- Finding Value in Travel – Similar to the above, but somewhat nuanced, is a tool that can find, recommend, and book travel based on a general request. It is more than finding the lowest priced airfare to a specific destination. That is done more or less with search tools. Say, I have two weeks off in the spring. What is the “best” use of this time subject to some budget? How can I maximize the experiences available? Do I go see cherry blossoms in Japan, or DC or enjoy Easter/Carnival festivals in Spain or Brazil? With so much of travel now documented and reviewed on Yelp and TripAdvisor and costs more or less transparent on booking sites like Kayak and booking.com, it would be great to have a robot find, identify, and book the “best” set of vacation options. Really, looking for unique and memorable experiences is hard and explains why Risk Steve’s and other travel guides are still so relevant. The AI can also learn more about one’s specific tastes and preferences. It would be a game changer in how we book travel. It would be like a travel agent, which has been missing for some 20 years. Alexa, please pick a great cultural vacation for the spring and get me the best price for a family of four.
These above aspirations for my bots reduce costs, improve experiences, and reduce risks. Economists would all agree that these are positive outcomes. I am sure we will find other risks and downsides to automation and AI, but I am optimistic that these above outcomes and others will improve our lives, bringing us increased productivity and prosperity.
Professor Walker provides keynote talks, seminars presentations, executive training programs, and executive briefings.
Recent talk topics enjoyed by clients have included:
“From Big Data to Big Profits: Getting the Most from Your Data and Analytics”
“Leveraging Artificial Intelligence and Automation at Work”
“Digital Strategy: From Data to Dominance”
“Success with an Inter-Generational Workforce: From Boomers to Millennials”
“FinTech, Payments, and Economic Trends and Outlooks in Consumer Lending”
“The World in 2050: Risks and Opportunities Ahead”
Exceptional executive training programs have included:
“Digital Disruption, Automation, Analytics, Data Science, the IoT, and the Big Data Wave”
“Master Course on Operational Risk: Measurement, Management, Leadership”
“Complete Course in Risk Management: Credit, Market, Operational, and Enterprise Risk”
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“Enterprise Risk Management and the CRO”
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About Russell Walker, Ph.D.
Professor Russell Walker helps companies develop strategies to manage risk and harness value through analytics and Big Data. He is Clinical Professor of Managerial Economics and Decision Sciences at the Kellogg School of Management of Northwestern University. His most recent book, From Big Data to Big Profits: Success with Data and Analytics is published by Oxford University Press (2015), which explores how firms can best monetize Big Data. He is the author of the text Winning with Risk Management (World Scientific Publishing, 2013), which examines the principles and practice of risk management through business case studies.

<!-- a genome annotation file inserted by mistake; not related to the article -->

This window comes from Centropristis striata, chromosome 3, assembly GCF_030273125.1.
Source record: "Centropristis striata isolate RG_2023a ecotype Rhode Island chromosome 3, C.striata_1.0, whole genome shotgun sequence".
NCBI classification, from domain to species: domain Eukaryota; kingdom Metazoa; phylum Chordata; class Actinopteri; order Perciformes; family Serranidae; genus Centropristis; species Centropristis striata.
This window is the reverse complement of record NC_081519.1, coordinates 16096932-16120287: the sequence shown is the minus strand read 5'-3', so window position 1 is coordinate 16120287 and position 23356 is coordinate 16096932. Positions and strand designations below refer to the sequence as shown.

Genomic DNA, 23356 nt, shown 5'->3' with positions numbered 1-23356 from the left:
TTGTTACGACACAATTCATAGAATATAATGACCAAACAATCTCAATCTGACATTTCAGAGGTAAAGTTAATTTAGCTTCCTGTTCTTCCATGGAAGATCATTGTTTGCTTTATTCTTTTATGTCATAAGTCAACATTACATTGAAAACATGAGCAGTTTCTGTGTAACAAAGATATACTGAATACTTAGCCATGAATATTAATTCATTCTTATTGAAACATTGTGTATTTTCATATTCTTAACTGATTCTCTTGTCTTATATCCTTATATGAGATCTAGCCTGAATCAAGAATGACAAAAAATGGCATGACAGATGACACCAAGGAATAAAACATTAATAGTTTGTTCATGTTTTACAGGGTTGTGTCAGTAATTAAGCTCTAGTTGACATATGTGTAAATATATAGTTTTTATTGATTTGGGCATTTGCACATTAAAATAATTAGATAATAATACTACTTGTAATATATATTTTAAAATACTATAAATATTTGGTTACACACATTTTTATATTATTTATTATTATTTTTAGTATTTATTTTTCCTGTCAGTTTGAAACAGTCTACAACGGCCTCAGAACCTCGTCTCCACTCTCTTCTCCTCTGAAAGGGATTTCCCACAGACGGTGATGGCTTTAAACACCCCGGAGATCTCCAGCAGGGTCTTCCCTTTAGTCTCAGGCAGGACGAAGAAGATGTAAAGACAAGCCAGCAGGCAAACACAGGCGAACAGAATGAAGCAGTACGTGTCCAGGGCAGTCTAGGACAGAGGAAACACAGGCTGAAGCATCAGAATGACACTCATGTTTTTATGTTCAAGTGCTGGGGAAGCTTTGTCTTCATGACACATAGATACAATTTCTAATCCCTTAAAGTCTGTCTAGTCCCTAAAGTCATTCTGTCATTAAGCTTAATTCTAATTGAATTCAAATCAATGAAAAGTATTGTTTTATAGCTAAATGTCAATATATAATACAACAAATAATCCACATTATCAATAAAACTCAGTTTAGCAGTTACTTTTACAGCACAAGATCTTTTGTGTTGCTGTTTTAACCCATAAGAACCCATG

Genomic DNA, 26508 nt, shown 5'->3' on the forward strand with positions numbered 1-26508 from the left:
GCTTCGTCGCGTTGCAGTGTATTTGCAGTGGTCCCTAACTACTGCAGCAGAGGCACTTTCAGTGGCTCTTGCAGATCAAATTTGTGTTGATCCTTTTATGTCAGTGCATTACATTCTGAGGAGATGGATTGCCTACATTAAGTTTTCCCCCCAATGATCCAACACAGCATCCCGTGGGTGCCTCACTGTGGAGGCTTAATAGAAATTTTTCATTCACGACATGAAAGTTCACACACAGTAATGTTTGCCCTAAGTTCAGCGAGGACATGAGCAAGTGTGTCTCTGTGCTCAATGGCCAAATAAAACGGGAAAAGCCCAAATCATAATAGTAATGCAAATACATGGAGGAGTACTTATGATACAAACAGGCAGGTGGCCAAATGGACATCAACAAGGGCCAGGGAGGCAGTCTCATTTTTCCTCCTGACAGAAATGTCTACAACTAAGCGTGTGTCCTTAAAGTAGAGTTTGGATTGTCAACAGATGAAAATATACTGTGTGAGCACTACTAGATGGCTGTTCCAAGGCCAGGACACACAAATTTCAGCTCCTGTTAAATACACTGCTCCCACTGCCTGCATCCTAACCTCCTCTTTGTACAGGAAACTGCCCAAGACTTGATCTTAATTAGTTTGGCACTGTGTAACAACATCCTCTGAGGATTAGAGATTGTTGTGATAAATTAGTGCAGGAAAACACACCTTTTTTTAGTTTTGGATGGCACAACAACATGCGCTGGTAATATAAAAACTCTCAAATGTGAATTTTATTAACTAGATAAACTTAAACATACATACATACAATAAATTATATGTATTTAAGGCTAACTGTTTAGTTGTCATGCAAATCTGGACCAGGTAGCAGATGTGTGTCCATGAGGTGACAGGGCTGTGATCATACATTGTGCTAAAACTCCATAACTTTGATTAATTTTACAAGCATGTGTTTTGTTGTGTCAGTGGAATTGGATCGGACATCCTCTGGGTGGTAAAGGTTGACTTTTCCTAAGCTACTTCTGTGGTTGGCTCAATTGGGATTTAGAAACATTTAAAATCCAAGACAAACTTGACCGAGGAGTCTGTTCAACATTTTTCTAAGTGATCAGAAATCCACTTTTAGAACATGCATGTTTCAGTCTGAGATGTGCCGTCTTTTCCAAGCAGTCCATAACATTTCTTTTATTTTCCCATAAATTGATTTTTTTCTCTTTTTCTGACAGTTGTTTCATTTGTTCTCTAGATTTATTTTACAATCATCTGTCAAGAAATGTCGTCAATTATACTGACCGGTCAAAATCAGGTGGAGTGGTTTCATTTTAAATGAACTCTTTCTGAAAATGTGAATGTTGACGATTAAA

Professor Walker has developed and taught executive programs on Enterprise Risk, Operational Risk, Corporate Governance, Analytics and Big Data, and Global Leadership. He founded and teaches the Analytical Consulting Lab, Risk Lab, Global Lab, and Digital Lab, all very popular experiential learning classes at the Kellogg School of Management, which bring Kellogg MBA students together with corporate opportunities focused on data and strategy. He also teaches courses in risk management, analytics, and on strategies in globalization. He was awarded the Kellogg Impact award by Kellogg MBA students for excellence and impact in teaching.
He serves on the Scientific and Technical Council for the Menus of Change, an initiative led by the Harvard School of Public Health and the Culinary Institute of America, to develop healthier and more environmentally friendly food choices. He is a former member of the board of the Education and Technology Committee to the Morton Arboretum. He was a board member of the Virginia Hispanic Chamber of Commerce, where he developed support programs for Hispanic entrepreneurs and worked with US senators on US Latino matters.
You can find him at @RussWalker1492 and russellwalkerphd.com and bigdatatobigprofits.com